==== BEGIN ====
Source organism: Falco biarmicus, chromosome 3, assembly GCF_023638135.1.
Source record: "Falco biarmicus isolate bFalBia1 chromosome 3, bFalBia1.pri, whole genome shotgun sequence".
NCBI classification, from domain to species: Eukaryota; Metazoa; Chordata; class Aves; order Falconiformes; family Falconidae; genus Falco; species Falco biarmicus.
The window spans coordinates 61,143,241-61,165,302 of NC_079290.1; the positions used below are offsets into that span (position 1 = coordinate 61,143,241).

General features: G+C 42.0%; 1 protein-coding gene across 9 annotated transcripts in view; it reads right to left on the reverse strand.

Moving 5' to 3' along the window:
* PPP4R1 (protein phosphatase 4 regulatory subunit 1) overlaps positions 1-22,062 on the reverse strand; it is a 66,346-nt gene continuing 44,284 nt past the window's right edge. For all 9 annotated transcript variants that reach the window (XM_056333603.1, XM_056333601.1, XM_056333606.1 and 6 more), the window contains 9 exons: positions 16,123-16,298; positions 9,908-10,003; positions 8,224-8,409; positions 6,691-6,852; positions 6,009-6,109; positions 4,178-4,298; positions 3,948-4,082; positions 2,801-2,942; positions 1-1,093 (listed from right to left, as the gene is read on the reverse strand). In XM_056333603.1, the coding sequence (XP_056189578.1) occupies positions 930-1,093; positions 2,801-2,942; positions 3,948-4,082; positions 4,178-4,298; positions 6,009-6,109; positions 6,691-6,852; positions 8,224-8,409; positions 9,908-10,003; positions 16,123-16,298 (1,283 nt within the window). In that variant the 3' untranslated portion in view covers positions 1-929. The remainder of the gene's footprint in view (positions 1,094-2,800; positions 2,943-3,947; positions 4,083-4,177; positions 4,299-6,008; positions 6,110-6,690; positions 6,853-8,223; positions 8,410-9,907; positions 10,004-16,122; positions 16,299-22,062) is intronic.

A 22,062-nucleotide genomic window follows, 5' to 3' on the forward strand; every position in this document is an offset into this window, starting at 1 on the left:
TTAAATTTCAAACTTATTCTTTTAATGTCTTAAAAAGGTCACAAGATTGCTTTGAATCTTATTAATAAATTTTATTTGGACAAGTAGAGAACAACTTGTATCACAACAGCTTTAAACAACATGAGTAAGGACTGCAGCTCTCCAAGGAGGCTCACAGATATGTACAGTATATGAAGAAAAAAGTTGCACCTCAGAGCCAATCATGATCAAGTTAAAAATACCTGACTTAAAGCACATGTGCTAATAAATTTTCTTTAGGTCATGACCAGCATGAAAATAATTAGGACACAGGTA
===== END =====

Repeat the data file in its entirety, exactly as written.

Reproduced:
Source organism: Falco biarmicus, chromosome 3, assembly GCF_023638135.1.
Source record: "Falco biarmicus isolate bFalBia1 chromosome 3, bFalBia1.pri, whole genome shotgun sequence".
NCBI classification, from domain to species: Eukaryota; Metazoa; Chordata; class Aves; order Falconiformes; family Falconidae; genus Falco; species Falco biarmicus.
The window spans coordinates 61,143,241-61,165,302 of NC_079290.1; the positions used below are offsets into that span (position 1 = coordinate 61,143,241).

General features: G+C 42.0%; 1 protein-coding gene across 9 annotated transcripts in view; it reads right to left on the reverse strand.

Moving 5' to 3' along the window:
* PPP4R1 (protein phosphatase 4 regulatory subunit 1) overlaps positions 1-22,062 on the reverse strand; it is a 66,346-nt gene continuing 44,284 nt past the window's right edge. For all 9 annotated transcript variants that reach the window (XM_056333603.1, XM_056333601.1, XM_056333606.1 and 6 more), the window contains 9 exons: positions 16,123-16,298; positions 9,908-10,003; positions 8,224-8,409; positions 6,691-6,852; positions 6,009-6,109; positions 4,178-4,298; positions 3,948-4,082; positions 2,801-2,942; positions 1-1,093 (listed from right to left, as the gene is read on the reverse strand). In XM_056333603.1, the coding sequence (XP_056189578.1) occupies positions 930-1,093; positions 2,801-2,942; positions 3,948-4,082; positions 4,178-4,298; positions 6,009-6,109; positions 6,691-6,852; positions 8,224-8,409; positions 9,908-10,003; positions 16,123-16,298 (1,283 nt within the window). In that variant the 3' untranslated portion in view covers positions 1-929. The remainder of the gene's footprint in view (positions 1,094-2,800; positions 2,943-3,947; positions 4,083-4,177; positions 4,299-6,008; positions 6,110-6,690; positions 6,853-8,223; positions 8,410-9,907; positions 10,004-16,122; positions 16,299-22,062) is intronic.

A 22,062-nucleotide genomic window follows, 5' to 3' on the forward strand; every position in this document is an offset into this window, starting at 1 on the left:
TTAAATTTCAAACTTATTCTTTTAATGTCTTAAAAAGGTCACAAGATTGCTTTGAATCTTATTAATAAATTTTATTTGGACAAGTAGAGAACAACTTGTATCACAACAGCTTTAAACAACATGAGTAAGGACTGCAGCTCTCCAAGGAGGCTCACAGATATGTACAGTATATGAAGAAAAAAGTTGCACCTCAGAGCCAATCATGATCAAGTTAAAAATACCTGACTTAAAGCACATGTGCTAATAAATTTTCTTTAGGTCATGACCAGCATGAAAATAATTAGGACACAGGTA